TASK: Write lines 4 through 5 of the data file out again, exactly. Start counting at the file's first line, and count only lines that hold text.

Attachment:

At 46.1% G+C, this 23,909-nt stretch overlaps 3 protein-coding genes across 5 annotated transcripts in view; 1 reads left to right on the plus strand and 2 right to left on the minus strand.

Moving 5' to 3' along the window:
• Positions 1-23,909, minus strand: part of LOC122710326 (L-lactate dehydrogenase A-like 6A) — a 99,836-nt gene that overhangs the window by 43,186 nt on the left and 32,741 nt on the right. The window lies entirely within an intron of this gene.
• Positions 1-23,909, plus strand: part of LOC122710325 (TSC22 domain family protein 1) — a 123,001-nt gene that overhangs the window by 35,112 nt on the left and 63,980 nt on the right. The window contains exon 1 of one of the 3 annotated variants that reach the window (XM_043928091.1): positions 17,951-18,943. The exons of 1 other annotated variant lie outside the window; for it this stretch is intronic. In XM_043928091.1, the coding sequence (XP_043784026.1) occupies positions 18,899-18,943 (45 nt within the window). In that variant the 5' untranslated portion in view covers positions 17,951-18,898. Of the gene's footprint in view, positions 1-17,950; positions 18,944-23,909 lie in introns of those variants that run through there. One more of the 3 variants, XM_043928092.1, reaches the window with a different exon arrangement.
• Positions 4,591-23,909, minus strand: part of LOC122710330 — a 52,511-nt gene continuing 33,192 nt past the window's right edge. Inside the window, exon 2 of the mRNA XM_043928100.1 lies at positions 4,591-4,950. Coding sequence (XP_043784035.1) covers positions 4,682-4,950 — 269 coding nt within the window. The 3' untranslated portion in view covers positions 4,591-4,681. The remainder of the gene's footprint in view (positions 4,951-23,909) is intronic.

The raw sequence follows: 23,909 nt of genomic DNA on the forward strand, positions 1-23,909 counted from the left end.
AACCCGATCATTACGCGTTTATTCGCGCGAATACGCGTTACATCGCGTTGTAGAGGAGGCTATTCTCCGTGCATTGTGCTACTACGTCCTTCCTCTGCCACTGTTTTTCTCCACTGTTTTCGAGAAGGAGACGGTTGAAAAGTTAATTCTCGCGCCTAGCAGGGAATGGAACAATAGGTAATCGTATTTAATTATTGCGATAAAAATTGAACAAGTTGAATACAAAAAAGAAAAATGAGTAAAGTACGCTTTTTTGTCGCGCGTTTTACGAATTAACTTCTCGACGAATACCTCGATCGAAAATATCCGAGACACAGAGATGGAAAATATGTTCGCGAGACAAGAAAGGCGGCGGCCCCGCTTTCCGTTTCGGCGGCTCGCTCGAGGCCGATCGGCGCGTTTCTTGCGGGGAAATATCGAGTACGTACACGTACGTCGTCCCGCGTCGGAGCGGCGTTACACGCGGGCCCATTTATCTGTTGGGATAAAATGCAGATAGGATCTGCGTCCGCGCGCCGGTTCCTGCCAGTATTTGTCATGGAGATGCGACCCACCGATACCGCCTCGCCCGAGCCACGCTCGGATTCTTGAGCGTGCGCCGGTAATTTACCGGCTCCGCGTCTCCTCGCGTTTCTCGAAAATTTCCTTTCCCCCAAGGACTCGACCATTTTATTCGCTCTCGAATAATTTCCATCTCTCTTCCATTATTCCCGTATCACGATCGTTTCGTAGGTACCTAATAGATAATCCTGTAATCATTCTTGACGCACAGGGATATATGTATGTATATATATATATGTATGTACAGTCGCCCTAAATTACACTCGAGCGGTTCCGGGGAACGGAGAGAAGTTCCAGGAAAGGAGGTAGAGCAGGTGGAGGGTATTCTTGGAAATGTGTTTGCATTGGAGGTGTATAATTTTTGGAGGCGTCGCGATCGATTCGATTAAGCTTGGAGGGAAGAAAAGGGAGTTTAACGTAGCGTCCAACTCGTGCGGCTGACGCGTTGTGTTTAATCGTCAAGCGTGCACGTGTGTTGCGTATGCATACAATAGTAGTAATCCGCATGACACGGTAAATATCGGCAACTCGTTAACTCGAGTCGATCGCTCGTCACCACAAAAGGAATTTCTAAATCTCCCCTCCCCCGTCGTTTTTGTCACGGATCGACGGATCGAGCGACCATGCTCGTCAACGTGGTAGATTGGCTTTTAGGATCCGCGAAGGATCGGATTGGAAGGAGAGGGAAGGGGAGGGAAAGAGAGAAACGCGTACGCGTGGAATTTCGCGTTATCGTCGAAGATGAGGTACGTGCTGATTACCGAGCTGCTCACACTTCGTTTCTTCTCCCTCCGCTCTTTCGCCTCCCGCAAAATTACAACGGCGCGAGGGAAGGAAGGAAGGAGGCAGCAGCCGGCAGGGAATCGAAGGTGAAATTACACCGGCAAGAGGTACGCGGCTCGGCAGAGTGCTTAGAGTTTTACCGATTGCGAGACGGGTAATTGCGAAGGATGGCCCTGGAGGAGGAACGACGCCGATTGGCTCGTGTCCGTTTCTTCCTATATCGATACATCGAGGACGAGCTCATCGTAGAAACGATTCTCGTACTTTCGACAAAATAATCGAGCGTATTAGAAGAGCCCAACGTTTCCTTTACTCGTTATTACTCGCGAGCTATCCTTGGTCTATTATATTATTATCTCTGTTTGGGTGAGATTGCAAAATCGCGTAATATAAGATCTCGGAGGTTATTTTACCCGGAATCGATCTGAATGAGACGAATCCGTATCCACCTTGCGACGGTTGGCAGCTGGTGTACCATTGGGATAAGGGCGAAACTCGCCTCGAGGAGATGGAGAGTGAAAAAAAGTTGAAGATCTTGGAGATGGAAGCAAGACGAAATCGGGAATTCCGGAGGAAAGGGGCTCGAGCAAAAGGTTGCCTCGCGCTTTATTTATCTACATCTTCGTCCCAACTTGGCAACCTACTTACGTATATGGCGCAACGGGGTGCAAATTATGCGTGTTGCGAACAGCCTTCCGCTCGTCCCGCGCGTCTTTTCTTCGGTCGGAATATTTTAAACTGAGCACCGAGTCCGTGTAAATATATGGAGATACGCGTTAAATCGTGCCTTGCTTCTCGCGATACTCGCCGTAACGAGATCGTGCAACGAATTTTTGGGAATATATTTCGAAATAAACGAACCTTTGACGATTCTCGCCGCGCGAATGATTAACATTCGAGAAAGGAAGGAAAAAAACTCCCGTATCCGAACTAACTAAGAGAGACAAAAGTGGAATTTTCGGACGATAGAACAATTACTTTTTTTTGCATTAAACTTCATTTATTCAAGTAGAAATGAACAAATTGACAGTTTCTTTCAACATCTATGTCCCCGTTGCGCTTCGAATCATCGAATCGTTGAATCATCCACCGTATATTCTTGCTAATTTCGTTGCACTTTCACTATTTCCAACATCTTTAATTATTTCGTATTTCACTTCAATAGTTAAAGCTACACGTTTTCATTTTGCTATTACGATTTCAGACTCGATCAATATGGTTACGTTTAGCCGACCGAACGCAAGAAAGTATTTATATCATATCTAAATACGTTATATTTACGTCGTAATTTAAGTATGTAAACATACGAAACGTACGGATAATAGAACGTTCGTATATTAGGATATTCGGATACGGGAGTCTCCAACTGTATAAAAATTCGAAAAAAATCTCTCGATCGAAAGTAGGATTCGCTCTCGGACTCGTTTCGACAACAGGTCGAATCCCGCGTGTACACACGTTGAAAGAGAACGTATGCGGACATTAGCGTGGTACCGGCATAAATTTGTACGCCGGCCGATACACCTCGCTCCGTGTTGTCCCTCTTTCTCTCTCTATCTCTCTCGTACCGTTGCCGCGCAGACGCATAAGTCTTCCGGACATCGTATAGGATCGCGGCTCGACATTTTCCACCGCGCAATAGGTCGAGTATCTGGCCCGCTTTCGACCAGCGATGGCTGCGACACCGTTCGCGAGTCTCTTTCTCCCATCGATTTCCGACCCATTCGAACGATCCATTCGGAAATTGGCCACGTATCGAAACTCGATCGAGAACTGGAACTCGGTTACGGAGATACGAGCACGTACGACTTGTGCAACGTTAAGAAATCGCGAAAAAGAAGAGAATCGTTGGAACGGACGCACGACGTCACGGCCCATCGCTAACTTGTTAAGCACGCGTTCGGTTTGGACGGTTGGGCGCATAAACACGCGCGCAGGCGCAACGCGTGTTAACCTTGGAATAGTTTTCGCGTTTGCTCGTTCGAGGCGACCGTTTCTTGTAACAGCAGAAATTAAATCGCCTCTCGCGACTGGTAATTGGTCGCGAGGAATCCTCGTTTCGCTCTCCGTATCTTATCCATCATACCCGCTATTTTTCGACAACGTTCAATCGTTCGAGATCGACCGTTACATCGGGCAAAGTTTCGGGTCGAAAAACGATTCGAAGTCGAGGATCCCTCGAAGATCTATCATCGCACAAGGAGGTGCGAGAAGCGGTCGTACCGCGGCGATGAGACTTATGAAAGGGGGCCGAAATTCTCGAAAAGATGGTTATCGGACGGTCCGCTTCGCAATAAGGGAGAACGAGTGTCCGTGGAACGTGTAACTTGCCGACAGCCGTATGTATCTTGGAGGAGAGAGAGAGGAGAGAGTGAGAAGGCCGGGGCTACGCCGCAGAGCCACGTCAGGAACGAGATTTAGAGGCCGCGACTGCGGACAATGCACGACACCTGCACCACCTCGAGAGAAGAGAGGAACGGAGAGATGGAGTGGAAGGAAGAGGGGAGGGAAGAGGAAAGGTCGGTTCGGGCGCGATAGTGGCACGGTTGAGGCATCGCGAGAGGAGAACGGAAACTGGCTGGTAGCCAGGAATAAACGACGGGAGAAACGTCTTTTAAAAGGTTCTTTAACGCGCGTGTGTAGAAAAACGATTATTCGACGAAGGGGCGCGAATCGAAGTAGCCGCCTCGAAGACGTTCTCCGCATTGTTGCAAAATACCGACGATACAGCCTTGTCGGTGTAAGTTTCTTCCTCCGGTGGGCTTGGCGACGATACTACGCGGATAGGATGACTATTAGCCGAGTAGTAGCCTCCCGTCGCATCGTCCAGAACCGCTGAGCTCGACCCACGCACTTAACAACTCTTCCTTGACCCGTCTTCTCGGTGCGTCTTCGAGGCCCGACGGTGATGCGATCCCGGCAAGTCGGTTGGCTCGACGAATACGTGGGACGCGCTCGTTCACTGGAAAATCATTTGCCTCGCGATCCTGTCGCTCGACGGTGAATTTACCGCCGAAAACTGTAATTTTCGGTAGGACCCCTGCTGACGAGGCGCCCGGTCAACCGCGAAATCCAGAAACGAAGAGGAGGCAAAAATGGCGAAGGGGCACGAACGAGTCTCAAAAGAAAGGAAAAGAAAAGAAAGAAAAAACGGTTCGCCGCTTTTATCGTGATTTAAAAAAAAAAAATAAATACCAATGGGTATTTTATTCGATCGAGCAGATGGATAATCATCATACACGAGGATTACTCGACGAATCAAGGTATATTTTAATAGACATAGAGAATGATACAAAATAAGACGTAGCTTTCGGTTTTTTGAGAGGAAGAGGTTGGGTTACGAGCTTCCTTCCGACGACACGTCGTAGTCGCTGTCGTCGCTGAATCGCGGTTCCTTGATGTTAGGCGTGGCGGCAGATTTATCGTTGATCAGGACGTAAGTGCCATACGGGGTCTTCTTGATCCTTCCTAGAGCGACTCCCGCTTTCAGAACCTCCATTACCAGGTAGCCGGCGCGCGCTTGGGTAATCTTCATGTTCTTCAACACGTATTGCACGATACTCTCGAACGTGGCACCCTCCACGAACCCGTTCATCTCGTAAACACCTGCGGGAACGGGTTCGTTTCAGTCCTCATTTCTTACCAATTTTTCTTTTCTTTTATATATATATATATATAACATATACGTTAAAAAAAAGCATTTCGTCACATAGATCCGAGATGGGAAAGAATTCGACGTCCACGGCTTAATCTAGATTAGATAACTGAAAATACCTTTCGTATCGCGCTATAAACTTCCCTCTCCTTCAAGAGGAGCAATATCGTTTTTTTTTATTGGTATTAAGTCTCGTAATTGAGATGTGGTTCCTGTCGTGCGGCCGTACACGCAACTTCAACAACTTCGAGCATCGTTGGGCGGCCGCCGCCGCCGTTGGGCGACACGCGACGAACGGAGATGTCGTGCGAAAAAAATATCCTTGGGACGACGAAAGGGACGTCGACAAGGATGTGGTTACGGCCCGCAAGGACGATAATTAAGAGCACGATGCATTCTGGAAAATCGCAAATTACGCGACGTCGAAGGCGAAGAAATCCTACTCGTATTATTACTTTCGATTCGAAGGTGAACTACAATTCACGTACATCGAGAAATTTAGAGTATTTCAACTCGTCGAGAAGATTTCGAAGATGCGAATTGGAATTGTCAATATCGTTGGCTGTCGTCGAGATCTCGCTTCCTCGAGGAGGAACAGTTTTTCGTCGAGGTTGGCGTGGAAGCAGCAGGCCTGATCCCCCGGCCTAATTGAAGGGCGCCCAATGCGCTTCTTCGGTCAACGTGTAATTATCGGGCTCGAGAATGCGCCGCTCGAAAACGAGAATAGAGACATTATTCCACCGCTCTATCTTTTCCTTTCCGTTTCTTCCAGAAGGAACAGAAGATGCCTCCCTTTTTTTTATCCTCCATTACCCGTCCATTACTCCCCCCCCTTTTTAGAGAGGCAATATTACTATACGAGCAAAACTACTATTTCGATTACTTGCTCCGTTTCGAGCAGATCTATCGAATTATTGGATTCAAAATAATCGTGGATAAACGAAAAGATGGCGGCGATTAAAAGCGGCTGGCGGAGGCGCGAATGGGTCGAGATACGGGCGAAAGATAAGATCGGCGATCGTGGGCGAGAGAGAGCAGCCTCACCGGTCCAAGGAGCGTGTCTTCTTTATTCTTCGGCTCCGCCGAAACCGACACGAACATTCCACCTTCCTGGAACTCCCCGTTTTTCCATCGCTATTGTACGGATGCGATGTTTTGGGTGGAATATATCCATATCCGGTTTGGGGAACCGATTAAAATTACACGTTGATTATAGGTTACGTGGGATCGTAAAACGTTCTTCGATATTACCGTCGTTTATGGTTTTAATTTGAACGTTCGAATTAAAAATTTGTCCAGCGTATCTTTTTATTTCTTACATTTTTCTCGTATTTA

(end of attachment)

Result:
• Positions 1-23,909, plus strand: part of LOC122710325 (TSC22 domain family protein 1) — a 123,001-nt gene that overhangs the window by 35,112 nt on the left and 63,980 nt on the right. The window contains exon 1 of one of the 3 annotated variants that reach the window (XM_043928091.1): positions 17,951-18,943. The exons of 1 other annotated variant lie outside the window; for it this stretch is intronic. In XM_043928091.1, the coding sequence (XP_043784026.1) occupies positions 18,899-18,943 (45 nt within the window). In that variant the 5' untranslated portion in view covers positions 17,951-18,898. Of the gene's footprint in view, positions 1-17,950; positions 18,944-23,909 lie in introns of those variants that run through there. One more of the 3 variants, XM_043928092.1, reaches the window with a different exon arrangement.
• Positions 4,591-23,909, minus strand: part of LOC122710330 — a 52,511-nt gene continuing 33,192 nt past the window's right edge. Inside the window, exon 2 of the mRNA XM_043928100.1 lies at positions 4,591-4,950. Coding sequence (XP_043784035.1) covers positions 4,682-4,950 — 269 coding nt within the window. The 3' untranslated portion in view covers positions 4,591-4,681. The remainder of the gene's footprint in view (positions 4,951-23,909) is intronic.